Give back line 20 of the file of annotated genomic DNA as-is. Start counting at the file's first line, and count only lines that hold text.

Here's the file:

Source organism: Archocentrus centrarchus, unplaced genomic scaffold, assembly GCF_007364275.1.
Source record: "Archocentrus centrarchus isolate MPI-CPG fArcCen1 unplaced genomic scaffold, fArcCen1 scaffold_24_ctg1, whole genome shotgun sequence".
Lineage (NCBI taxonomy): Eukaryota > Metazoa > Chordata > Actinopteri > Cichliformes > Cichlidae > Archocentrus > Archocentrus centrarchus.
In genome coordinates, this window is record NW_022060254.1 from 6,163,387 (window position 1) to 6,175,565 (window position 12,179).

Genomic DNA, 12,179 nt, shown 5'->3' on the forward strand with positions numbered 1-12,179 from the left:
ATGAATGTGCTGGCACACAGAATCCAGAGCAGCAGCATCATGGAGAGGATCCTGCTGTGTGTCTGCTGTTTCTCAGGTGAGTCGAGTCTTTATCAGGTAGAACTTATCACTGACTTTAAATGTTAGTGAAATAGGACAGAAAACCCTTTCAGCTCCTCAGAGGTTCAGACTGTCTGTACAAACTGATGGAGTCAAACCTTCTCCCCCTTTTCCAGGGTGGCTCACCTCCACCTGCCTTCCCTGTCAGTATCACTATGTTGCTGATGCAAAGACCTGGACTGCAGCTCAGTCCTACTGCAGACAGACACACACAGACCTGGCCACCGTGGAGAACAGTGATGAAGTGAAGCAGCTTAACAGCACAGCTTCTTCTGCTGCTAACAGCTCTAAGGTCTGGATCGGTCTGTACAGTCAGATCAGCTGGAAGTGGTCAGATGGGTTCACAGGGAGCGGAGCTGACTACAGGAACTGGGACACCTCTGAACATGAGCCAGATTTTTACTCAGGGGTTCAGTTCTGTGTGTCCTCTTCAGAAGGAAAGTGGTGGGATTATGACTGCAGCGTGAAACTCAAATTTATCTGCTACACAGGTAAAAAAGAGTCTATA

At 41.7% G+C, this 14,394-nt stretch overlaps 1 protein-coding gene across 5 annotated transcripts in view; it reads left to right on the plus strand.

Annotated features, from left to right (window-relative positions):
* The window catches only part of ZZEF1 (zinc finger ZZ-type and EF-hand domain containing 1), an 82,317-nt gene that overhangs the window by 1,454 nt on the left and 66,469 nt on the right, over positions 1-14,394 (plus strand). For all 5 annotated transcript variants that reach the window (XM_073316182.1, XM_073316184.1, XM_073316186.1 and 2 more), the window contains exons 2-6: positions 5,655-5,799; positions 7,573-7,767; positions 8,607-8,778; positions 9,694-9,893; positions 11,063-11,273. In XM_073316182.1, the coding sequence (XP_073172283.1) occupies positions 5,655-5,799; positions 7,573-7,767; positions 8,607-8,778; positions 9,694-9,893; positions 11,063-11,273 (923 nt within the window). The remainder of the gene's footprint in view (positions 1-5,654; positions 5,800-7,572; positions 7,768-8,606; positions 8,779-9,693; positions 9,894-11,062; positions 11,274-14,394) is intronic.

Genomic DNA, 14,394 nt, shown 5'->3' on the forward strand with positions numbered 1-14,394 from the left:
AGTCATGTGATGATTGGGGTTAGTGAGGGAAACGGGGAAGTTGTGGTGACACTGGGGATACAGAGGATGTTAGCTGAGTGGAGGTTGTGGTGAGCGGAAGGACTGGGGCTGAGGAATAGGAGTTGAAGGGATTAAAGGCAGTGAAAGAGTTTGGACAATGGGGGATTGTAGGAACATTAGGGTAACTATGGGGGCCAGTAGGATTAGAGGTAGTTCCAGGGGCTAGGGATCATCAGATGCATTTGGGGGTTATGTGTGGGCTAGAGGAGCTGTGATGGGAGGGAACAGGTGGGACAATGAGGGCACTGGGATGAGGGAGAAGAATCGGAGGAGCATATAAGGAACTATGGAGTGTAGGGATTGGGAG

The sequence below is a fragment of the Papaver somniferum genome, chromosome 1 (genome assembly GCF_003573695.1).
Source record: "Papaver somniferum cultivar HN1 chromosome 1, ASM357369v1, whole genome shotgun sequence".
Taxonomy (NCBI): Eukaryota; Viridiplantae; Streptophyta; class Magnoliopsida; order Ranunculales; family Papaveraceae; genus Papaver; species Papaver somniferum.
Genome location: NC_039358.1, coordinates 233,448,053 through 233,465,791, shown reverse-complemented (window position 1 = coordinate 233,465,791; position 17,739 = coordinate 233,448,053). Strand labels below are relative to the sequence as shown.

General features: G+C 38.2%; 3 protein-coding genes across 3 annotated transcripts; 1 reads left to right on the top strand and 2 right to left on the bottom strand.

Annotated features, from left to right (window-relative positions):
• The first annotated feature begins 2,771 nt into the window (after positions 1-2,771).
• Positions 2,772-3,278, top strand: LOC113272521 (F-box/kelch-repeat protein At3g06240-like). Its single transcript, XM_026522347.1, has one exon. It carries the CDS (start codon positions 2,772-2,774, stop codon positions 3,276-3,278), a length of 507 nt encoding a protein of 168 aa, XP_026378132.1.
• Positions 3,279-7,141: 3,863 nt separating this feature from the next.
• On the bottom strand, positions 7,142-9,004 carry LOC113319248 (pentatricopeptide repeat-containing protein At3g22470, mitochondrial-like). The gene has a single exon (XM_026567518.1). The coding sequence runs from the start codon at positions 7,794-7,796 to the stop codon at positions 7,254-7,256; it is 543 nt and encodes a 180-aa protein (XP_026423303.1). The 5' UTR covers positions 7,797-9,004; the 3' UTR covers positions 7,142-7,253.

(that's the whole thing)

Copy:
• Positions 3,279-7,141: 3,863 nt separating this feature from the next.